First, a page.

“I think it’s imperative we have an update and a complete look at it,” he said. “We’re changing on the fly.”
The 2010 plan cited the need for “building neighborhoods and not just subdivisions.”
Mayor weighs in
Killeen Mayor Jose Segarra supports the plan, although he did not take part in the vote.
“I think the council took the right steps in moving this issue forward,” he said by email on Thursday. “When completed, this will give the council and the staff clear direction as to how the citizens want our city to grow and in what direction while utilizing our current resources. The return on an investment like for our city and to our citizens will easily exceed the initial cost of this plan.”
With respect to any potential controls in effect to ensure the plan is adhered to, Segarra believes the plan itself represents an “accountability factor.” Specifically, the question “is this part of our accountability plan?” will be what drives the council.
“We have a fresh council,” Segarra noted about the new members, adding that he hopes the plan will give them a guide on which to base making future decisions.”
Segarra does not believe the funds approved for the plan could have been better spent elsewhere, regarding it as a great investment.
“We’re going to rely on resources we already have,” he said, adding that Tuesday’s meeting effectively served as a workshop as well, with the presentation and discussion of the plan taking place before the vote on it.
On the issue of whether the city planning department would have been better able to take on the plan, Segarra said he doesn’t believe the department has the manpower for such a plan, and that the plan really does require a different, or outside, approach. He further noted that audits performed on the city, when done internally, raise questions as to if it could have better been done externally, and vice versa, leading to a “back and forth” situation.
Segarra appreciates Verdunity’s work and experience with other cities.
“I’m excited to see some of their solutions,” he said. “If they can figure out ways to limit expenses to the city, that’s a plus.”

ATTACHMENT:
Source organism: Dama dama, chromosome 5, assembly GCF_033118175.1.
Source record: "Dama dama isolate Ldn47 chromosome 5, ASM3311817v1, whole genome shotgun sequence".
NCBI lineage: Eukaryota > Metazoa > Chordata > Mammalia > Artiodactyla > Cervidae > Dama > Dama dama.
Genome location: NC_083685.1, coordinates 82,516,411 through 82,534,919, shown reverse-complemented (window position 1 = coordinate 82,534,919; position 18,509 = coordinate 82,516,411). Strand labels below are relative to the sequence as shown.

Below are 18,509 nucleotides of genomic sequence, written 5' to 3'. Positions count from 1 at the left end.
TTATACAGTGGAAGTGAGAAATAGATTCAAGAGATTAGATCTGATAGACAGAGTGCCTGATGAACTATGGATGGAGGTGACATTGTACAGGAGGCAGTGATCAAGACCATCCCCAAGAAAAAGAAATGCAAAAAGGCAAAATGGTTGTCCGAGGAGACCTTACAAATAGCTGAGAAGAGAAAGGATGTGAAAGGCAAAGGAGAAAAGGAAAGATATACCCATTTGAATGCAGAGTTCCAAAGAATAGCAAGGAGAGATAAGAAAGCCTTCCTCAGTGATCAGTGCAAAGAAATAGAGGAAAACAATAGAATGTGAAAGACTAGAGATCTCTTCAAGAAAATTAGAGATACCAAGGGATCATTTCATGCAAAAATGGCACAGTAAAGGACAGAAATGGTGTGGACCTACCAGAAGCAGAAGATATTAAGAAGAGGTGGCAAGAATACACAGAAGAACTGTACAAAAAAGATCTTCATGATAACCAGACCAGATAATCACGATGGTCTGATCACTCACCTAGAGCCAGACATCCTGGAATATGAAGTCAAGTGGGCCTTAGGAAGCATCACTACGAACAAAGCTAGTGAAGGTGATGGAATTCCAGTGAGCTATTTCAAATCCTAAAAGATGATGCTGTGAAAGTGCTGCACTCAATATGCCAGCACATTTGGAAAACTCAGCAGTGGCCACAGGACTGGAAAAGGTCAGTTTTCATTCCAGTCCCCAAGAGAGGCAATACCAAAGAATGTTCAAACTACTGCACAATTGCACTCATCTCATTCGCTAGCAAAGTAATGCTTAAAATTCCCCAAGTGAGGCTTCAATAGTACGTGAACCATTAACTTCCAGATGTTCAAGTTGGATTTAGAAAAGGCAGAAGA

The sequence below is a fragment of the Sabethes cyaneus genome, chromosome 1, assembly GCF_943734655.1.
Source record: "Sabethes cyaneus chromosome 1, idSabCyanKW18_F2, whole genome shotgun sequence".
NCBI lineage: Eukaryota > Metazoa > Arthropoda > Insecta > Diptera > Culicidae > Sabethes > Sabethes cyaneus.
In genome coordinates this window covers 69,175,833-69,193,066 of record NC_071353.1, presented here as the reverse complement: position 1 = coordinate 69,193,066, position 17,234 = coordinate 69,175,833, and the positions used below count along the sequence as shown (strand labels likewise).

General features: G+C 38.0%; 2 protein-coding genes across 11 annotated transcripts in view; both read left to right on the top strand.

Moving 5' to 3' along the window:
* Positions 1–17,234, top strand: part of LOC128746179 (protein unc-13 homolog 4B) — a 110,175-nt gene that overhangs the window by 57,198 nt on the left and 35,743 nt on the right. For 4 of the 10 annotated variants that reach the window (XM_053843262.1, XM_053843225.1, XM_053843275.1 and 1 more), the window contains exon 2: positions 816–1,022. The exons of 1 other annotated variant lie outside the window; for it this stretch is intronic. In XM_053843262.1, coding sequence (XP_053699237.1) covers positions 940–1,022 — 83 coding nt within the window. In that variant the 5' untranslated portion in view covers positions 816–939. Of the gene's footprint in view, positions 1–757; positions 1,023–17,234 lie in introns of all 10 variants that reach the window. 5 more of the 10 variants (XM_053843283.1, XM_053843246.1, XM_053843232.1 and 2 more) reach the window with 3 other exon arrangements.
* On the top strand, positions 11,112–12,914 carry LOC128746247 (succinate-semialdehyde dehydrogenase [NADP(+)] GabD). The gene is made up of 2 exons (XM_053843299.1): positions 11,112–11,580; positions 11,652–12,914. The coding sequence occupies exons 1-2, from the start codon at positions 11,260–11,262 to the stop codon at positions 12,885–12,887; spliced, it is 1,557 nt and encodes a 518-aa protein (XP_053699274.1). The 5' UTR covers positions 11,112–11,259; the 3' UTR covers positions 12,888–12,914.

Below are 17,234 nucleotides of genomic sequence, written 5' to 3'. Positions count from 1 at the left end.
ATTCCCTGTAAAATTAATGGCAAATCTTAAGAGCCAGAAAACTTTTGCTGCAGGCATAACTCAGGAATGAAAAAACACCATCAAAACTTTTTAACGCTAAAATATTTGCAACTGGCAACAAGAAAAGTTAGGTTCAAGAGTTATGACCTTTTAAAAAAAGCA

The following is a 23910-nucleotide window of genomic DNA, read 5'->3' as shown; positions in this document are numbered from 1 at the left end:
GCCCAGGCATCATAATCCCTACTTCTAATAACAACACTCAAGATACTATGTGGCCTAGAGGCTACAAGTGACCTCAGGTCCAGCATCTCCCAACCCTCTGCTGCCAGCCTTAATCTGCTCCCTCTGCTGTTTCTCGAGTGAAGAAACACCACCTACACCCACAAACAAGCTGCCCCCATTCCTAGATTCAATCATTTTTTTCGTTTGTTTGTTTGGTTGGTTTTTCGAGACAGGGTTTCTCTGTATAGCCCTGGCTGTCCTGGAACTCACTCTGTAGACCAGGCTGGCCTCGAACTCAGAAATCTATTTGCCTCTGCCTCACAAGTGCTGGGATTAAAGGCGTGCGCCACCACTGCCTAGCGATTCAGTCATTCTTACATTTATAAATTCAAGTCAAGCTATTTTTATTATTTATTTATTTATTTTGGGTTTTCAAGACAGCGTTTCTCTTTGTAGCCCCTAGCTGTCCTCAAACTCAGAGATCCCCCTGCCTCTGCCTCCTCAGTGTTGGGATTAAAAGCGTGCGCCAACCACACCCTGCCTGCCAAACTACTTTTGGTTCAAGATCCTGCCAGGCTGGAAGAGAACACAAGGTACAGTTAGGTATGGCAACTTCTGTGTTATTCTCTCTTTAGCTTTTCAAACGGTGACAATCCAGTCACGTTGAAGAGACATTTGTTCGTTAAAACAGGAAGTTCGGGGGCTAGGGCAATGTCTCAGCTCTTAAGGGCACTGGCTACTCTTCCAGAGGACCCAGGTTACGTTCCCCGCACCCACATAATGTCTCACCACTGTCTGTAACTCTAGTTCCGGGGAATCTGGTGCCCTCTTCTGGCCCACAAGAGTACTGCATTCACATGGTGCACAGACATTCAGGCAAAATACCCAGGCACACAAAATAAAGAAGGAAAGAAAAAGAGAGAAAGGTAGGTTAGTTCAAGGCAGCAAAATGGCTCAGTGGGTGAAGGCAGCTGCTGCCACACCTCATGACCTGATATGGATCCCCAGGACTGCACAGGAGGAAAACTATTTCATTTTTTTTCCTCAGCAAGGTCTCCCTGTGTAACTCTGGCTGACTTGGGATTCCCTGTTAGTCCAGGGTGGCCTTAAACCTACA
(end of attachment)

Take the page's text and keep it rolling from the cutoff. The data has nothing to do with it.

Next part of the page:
Councilmember Steve Harris also voted for approving the plan.
“I honestly saw the approach for this Comprehensive Map as being more distinct and relatable to what we, the council, the city and the citizens are looking for,” Harris said by email. “It puts the focus on resources before getting into the ‘planning’ stage. If all things work out well, I do believe that this will be a worthwhile approach that will provide our city with benefits sooner than later ...if the council allows it to.
Harris said he believes the plan offers a “conceptual base.”
“It is needed because we are definitely piecing things together right now,” he said. “We seem to be doing things without first, re-establishing a base for all of it. This will provide a new conceptual base that I believe we need.”
Harris is confident the plan will be followed through.
“We have it set, as was described in the council workshop, in incremental stages in regards to the financing of the project,” he said. “I believe this will help ensure that everything goes as planned. If the city manager and, or the council gets concerned at some point, those areas of concern can be addressed and future actions can be decided upon dependent upon the concerns being alleviated.”
In sum, Harris believes the plan will be “worth it.”
“I am one of the council’s biggest “fiscal hawks”, if you will,” he said. “In this particular case, I see this action as a true investment into bettering our city. It is something that I believe should be done sooner than later.
“Even though the money could’ve been used elsewhere, which I am very aware of, this is, to me, a base for the city that we may have been missing for decades. I am just believing that it is worth the investment and will yield, in the end, great results ... if the council allows it to.”
With respect to the role of the city planning department, Harris said that McIlwain “will also stay an integral part of this process every step of the way.”
“Mr. McIlwain definitely has the experience but, unfortunately, as far as I know, do not the number of staff members to delve as deep as as the consultant can,” he said. “Also, just for citizen’s morale sake, it may be best for this initial new step be down by an outside entity. This is our first time working with them and I do hope and pray that this will be a, for real part, of a new beginning for the city of Killeen.
“With that said, Mr. McIlwain has, thus far, done an outstanding job in in his role in planning the implementation of new and even shelved ideas into and, back into the spotlight and on path to becoming realities. I do not doubt his abilities one bit.”
Councilmembers Ken Wilkerson and Rick Williams did not respond to several attempts for comment for this report as of press time.